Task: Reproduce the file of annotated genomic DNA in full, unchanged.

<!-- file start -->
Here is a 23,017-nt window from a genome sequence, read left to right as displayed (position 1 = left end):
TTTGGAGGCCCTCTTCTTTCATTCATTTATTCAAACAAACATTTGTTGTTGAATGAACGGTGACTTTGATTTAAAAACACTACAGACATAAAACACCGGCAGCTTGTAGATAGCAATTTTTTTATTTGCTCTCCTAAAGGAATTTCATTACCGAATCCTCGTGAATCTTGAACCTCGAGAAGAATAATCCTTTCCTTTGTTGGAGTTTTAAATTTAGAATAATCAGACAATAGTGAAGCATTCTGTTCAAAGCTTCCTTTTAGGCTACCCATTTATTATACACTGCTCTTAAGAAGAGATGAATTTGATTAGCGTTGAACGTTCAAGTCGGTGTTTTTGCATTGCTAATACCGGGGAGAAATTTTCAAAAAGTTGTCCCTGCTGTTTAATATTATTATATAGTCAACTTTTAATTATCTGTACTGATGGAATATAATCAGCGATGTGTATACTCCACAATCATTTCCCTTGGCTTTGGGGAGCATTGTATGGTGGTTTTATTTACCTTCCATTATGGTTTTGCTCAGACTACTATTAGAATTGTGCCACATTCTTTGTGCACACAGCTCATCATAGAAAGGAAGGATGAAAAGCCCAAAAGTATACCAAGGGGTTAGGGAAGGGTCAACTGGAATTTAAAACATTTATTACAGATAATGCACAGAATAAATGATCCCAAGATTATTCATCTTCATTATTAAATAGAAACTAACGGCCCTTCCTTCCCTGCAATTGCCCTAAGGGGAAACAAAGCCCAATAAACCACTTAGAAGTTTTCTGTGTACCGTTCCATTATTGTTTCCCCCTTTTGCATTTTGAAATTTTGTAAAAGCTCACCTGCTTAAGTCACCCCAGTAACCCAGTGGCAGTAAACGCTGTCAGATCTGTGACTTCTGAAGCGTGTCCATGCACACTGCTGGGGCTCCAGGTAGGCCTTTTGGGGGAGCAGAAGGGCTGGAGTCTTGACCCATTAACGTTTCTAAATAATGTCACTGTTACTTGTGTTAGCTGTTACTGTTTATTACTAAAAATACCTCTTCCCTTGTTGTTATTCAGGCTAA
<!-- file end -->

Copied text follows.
Here is a 23,017-nt window from a genome sequence, read left to right as displayed (position 1 = left end):
TTTGGAGGCCCTCTTCTTTCATTCATTTATTCAAACAAACATTTGTTGTTGAATGAACGGTGACTTTGATTTAAAAACACTACAGACATAAAACACCGGCAGCTTGTAGATAGCAATTTTTTTATTTGCTCTCCTAAAGGAATTTCATTACCGAATCCTCGTGAATCTTGAACCTCGAGAAGAATAATCCTTTCCTTTGTTGGAGTTTTAAATTTAGAATAATCAGACAATAGTGAAGCATTCTGTTCAAAGCTTCCTTTTAGGCTACCCATTTATTATACACTGCTCTTAAGAAGAGATGAATTTGATTAGCGTTGAACGTTCAAGTCGGTGTTTTTGCATTGCTAATACCGGGGAGAAATTTTCAAAAAGTTGTCCCTGCTGTTTAATATTATTATATAGTCAACTTTTAATTATCTGTACTGATGGAATATAATCAGCGATGTGTATACTCCACAATCATTTCCCTTGGCTTTGGGGAGCATTGTATGGTGGTTTTATTTACCTTCCATTATGGTTTTGCTCAGACTACTATTAGAATTGTGCCACATTCTTTGTGCACACAGCTCATCATAGAAAGGAAGGATGAAAAGCCCAAAAGTATACCAAGGGGTTAGGGAAGGGTCAACTGGAATTTAAAACATTTATTACAGATAATGCACAGAATAAATGATCCCAAGATTATTCATCTTCATTATTAAATAGAAACTAACGGCCCTTCCTTCCCTGCAATTGCCCTAAGGGGAAACAAAGCCCAATAAACCACTTAGAAGTTTTCTGTGTACCGTTCCATTATTGTTTCCCCCTTTTGCATTTTGAAATTTTGTAAAAGCTCACCTGCTTAAGTCACCCCAGTAACCCAGTGGCAGTAAACGCTGTCAGATCTGTGACTTCTGAAGCGTGTCCATGCACACTGCTGGGGCTCCAGGTAGGCCTTTTGGGGGAGCAGAAGGGCTGGAGTCTTGACCCATTAACGTTTCTAAATAATGTCACTGTTACTTGTGTTAGCTGTTACTGTTTATTACTAAAAATACCTCTTCCCTTGTTGTTATTCAGGCTAA